Wednesday, May 13, 2009

Origins of words and phrases

For the first post I decided to post some random fun facts and origins of various words and phrases:

-The phrase, "dog days of summer" is named after the star Sirius because its located in the dog constellation of Canis Major, which rises just before the sun does that time of the year. Romans believed that this added to the heat during the summer, which is what made it so hot, so they called those days "dies caniculares", meaning days of the dog.
-The term 'clean the slate' actually dates back to the Latin phrase meaning to clean the chimney, or hearth, at the beginning of a new year.
-The English word "caldron" comes from the Latin "caldarius" which means warming.
-Sundials are very ancient. The English word hour is derived from the Latin and Greek hora, which in turn originated from the ancient Egyptian hor, meaning the sun's path, named from their sun god Horus.
-Our word 'Bible' comes from the Greek and Roman word 'byblos' meaning 'the papyrus' or 'the book'. Byblos was actually a seaport in Lebanon that exported papyrus.
-The expression 'reading between the lines' was given rise by 'Glosses', which were Latin bibles that had been translated into another language. The translation was generally written above the Latin, hence, reading between the lines.
-The English word apocalypse comes from the Greek word apokalupsis, which means uncovering, or revelation of something unknown.
-Our modern “Holy Bible” is called the full “canon” of scripture. Canon came from the Greek word kanon which meant reed. At the time, a reed was used as a measuring tool. So, the term canon came to mean, the standard.
-Our term megaphone comes from the Greek 'phone megale'.
-Our term for pharmacy comes from the Greek 'pharmakeion', which means sorceries. It more specifically refers to psychedelic drugs, at least in the modern sense. In ancient times, some priesthoods and oracles used psychedelic drugs (sorceries) in order to divine the will of the so called gods.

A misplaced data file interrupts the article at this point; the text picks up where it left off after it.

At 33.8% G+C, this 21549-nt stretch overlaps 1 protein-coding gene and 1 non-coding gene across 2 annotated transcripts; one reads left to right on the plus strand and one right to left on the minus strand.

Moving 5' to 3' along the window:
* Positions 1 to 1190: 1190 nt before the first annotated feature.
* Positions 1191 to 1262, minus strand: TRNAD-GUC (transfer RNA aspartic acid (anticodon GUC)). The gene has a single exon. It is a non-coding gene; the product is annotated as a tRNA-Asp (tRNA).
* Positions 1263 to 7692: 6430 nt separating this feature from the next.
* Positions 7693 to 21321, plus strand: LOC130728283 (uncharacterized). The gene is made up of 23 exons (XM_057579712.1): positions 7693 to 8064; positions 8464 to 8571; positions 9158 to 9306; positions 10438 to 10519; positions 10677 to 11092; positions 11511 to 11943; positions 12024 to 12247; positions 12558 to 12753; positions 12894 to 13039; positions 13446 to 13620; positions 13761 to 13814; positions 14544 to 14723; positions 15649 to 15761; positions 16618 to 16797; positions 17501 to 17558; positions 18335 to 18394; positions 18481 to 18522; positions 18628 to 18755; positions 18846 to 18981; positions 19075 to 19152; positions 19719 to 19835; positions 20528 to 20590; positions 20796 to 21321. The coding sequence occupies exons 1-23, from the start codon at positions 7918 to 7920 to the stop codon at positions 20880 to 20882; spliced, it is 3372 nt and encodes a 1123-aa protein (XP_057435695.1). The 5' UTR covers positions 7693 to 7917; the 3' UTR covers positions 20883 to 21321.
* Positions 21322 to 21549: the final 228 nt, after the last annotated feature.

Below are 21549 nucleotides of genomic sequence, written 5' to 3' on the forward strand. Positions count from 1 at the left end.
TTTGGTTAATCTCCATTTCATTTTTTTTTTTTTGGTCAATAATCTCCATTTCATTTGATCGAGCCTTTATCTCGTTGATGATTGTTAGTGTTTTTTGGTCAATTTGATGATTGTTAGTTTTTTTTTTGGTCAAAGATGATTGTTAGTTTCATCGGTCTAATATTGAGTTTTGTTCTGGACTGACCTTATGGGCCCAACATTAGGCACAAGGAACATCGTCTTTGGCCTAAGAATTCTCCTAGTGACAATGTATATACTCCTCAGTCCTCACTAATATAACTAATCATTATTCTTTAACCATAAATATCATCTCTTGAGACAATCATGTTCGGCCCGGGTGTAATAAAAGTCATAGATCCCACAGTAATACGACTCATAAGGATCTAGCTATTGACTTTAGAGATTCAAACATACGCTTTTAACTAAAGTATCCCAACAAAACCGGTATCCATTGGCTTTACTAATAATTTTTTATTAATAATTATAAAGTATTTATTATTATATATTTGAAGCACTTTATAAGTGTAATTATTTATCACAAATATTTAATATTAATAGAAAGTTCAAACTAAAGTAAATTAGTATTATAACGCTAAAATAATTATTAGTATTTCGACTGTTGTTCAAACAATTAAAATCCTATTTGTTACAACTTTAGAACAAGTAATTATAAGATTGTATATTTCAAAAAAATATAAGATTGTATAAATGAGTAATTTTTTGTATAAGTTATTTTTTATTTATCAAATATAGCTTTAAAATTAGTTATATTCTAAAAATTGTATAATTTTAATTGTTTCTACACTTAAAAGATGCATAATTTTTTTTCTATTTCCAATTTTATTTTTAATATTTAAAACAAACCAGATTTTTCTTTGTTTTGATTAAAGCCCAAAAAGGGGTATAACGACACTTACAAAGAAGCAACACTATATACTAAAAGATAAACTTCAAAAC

-Idol is the hebrew 'elil', meaning a 'thing of naught'. In other words, it means nothing. So who likes to watch American Nothing...er....I mean Idol?
-The Greek 'ballo' means 'to throw', which is where we get our word 'ball'.
-The Greek 'para' means 'beside'.
-In Greek, 'tele' means 'distant' and 'pathe' means 'feeling'.
-According to the Oxford English Dictionary, the word panic derives from the Greek word ‘panikos’ and describes the reaction of those who stumble upon the god Pan in the woods and glades and run away in terror.
-The swastika gets its name from the Sanskrit word svastika, meaning well-being and good fortune. It didn't get its negative conotations until the Nazi's took it and corrupted it. Another interesting thing about the swastika is the symbol has been found in various ancient cultures worldwide.
-The word stadium comes from the Greek stadion, which means "a place to stand." I'm glad they decided to put seats in them.
-The word 'angel' originates from the word aggelos (pronounces angelos) and means 'messenger'.

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